Child support in Pennsylvania is rarely as cut and dry as one might think. It can become very complicated; particularly if the parent you’re seeking the support from is a reluctant participant in the process. This is why you need a child support attorney, to insure adequate child support is provided.
Pennsylvania provides specific guidelines with regards to what is included in “net income”. Based on the following:
• Overtime pay
• Rental income
• Retirement income
• Social Security retirement or disability payments
• Workers’ compensation
• Unemployment compensation
• Income from an interest in a business
• Entitlements to lump sum awards such as lottery winnings
These are pretty straightforward types of income, however, there are other things that maybe considered as well. For instance:
• Unreported income such as “tips” or “under the table” incomes. These types of wages can be difficult to get included without having a child support attorney.
• Assets also can be included. Typically this is associated with high-income situations. This type of “income” inclusion can also be difficult, but certainly should be included.
• Potential earnings are also considered when there is no “net income”. For example if the parents are unemployed, but capable of working. Said parent may be assessed with an earning capacity that is equivalent to what that person could earn given their education, skills and prior employment history.
These are all types of income that are typically difficult for inclusion in the “net income” of the parents, especially without a child support attorney.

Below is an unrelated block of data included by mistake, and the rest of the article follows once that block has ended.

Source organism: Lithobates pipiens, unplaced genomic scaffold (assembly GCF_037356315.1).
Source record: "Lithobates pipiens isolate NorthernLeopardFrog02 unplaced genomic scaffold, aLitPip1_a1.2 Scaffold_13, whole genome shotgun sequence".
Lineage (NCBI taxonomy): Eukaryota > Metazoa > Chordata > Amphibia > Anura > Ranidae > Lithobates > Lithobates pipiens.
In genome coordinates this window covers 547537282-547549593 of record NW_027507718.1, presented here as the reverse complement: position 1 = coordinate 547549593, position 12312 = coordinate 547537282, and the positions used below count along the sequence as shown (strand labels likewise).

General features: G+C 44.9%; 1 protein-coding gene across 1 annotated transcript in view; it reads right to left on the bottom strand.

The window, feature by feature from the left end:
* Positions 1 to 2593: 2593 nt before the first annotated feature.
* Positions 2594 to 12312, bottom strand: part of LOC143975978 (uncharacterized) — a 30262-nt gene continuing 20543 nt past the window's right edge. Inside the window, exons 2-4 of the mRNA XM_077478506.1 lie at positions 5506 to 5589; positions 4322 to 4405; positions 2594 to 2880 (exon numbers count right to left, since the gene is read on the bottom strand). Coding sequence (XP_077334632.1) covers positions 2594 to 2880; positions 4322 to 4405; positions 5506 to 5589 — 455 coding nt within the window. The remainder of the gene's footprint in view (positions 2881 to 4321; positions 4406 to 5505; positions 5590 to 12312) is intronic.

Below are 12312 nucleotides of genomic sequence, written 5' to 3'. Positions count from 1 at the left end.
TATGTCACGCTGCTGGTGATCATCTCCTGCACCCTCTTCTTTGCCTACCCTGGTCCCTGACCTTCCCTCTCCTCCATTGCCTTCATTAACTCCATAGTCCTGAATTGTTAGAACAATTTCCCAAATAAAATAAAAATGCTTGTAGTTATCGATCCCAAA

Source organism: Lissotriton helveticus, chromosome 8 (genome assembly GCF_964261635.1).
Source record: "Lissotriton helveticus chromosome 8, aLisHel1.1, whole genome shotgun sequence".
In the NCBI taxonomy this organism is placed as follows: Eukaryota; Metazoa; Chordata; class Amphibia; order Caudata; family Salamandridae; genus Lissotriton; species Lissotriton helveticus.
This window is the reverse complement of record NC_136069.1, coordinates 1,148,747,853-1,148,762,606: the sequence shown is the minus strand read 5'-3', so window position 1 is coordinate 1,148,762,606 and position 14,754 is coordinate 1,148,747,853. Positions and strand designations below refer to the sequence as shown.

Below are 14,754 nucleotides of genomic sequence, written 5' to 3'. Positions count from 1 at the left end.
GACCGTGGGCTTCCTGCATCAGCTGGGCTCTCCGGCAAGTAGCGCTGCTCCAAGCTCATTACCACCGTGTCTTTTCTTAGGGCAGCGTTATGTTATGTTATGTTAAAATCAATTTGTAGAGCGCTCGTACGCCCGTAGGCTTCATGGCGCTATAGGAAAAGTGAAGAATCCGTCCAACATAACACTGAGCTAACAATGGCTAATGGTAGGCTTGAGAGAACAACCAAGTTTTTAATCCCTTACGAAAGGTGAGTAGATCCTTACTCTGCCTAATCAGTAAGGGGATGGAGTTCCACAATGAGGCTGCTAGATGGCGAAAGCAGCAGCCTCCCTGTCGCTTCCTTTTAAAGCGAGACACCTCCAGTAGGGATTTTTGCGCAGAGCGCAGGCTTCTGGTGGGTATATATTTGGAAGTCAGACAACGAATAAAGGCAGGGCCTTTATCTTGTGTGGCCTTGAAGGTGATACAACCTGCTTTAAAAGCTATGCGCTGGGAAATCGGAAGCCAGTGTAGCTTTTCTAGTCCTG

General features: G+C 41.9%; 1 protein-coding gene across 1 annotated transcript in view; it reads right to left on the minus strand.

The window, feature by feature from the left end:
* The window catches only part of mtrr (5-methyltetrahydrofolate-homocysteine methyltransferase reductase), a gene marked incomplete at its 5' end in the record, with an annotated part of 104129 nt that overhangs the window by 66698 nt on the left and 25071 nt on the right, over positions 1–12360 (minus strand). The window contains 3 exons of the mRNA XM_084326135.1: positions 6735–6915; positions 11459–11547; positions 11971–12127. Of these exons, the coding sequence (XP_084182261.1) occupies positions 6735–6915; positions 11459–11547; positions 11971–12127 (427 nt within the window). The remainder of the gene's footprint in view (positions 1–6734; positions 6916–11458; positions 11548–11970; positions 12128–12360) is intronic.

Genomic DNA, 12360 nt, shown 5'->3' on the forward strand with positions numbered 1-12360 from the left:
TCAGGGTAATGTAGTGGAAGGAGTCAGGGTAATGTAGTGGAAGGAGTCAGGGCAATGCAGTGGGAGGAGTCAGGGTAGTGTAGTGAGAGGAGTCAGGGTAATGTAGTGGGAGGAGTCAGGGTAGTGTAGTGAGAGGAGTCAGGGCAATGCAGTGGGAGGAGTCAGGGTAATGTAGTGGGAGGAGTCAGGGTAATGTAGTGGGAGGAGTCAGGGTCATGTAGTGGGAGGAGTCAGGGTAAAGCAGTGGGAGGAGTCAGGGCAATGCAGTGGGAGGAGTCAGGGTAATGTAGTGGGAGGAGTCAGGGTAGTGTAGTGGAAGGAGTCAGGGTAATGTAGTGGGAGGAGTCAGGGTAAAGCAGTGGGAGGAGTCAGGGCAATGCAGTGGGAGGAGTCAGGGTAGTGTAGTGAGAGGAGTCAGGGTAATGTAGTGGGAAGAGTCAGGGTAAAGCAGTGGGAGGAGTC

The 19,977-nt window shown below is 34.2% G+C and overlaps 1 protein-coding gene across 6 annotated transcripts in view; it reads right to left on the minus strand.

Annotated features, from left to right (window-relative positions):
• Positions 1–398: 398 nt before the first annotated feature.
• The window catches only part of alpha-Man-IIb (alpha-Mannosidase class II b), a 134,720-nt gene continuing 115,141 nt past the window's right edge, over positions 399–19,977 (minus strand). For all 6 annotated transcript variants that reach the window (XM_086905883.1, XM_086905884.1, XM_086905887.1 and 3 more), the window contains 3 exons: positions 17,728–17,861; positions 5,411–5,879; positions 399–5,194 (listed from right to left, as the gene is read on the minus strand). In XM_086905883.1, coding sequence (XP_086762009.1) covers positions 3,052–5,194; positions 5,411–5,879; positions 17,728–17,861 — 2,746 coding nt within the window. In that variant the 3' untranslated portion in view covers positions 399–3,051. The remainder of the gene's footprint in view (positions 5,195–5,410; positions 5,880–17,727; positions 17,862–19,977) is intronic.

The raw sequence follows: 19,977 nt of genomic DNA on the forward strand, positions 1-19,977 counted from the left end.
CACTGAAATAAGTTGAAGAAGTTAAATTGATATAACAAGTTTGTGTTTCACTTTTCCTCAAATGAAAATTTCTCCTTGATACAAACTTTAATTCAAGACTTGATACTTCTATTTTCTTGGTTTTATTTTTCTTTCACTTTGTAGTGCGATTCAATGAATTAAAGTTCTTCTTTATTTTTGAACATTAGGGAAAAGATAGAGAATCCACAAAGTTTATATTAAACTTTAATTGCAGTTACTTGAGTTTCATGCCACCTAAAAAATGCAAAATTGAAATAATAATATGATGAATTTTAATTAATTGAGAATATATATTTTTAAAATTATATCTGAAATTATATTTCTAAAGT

In addition to what you might think of as “classic child support” there are other considerations, such as:
• Medical expenses. This often gets ugly and complicated. Who carries the coverage? Who pays the deductibles and co-pays? What if there is no coverage available? All of these considerations are decided upon by the courts. Without a family law attorney in PA, you may be solely responsible for this additional financial burden.
• Birth related expenses can also be included, both for the mother and the child. This is of particular concern for those who are not married and can be complicated when paternity must be established.
In some cases, a child support order may be combined in an order with an amount payable for spousal support, APL, or alimony and may also include provisions regarding payment of the mortgage on a marital home and/or health insurance. If a combined order for child and spousal support, APL, or alimony is entered, there may be significant federal tax consequences if an unallocated order is entered by the court. For this purpose you will want an family law attorney to fight against an unallocated order.